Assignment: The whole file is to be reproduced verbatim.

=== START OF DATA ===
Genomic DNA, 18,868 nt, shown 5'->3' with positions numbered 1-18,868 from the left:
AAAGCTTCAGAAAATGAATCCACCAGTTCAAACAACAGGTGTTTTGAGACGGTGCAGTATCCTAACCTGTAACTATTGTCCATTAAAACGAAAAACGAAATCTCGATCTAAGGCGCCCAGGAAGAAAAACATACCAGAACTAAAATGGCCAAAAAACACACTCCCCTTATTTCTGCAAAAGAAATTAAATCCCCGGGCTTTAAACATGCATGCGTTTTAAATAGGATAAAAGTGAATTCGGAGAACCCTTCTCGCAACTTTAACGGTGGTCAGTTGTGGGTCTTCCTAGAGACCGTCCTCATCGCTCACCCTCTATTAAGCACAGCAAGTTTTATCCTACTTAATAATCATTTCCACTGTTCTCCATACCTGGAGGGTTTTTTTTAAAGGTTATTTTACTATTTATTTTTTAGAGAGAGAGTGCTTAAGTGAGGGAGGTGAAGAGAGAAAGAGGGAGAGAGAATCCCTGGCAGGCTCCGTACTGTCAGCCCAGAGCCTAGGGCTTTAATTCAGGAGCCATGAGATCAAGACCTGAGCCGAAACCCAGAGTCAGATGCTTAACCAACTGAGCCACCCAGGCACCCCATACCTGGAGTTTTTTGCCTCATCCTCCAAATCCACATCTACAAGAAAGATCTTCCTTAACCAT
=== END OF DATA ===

Genomic DNA, 18,868 nt, shown 5'->3' with positions numbered 1-18,868 from the left:
AAAGCTTCAGAAAATGAATCCACCAGTTCAAACAACAGGTGTTTTGAGACGGTGCAGTATCCTAACCTGTAACTATTGTCCATTAAAACGAAAAACGAAATCTCGATCTAAGGCGCCCAGGAAGAAAAACATACCAGAACTAAAATGGCCAAAAAACACACTCCCCTTATTTCTGCAAAAGAAATTAAATCCCCGGGCTTTAAACATGCATGCGTTTTAAATAGGATAAAAGTGAATTCGGAGAACCCTTCTCGCAACTTTAACGGTGGTCAGTTGTGGGTCTTCCTAGAGACCGTCCTCATCGCTCACCCTCTATTAAGCACAGCAAGTTTTATCCTACTTAATAATCATTTCCACTGTTCTCCATACCTGGAGGGTTTTTTTTAAAGGTTATTTTACTATTTATTTTTTAGAGAGAGAGTGCTTAAGTGAGGGAGGTGAAGAGAGAAAGAGGGAGAGAGAATCCCTGGCAGGCTCCGTACTGTCAGCCCAGAGCCTAGGGCTTTAATTCAGGAGCCATGAGATCAAGACCTGAGCCGAAACCCAGAGTCAGATGCTTAACCAACTGAGCCACCCAGGCACCCCATACCTGGAGTTTTTTGCCTCATCCTCCAAATCCACATCTACAAGAAAGATCTTCCTTAACCAT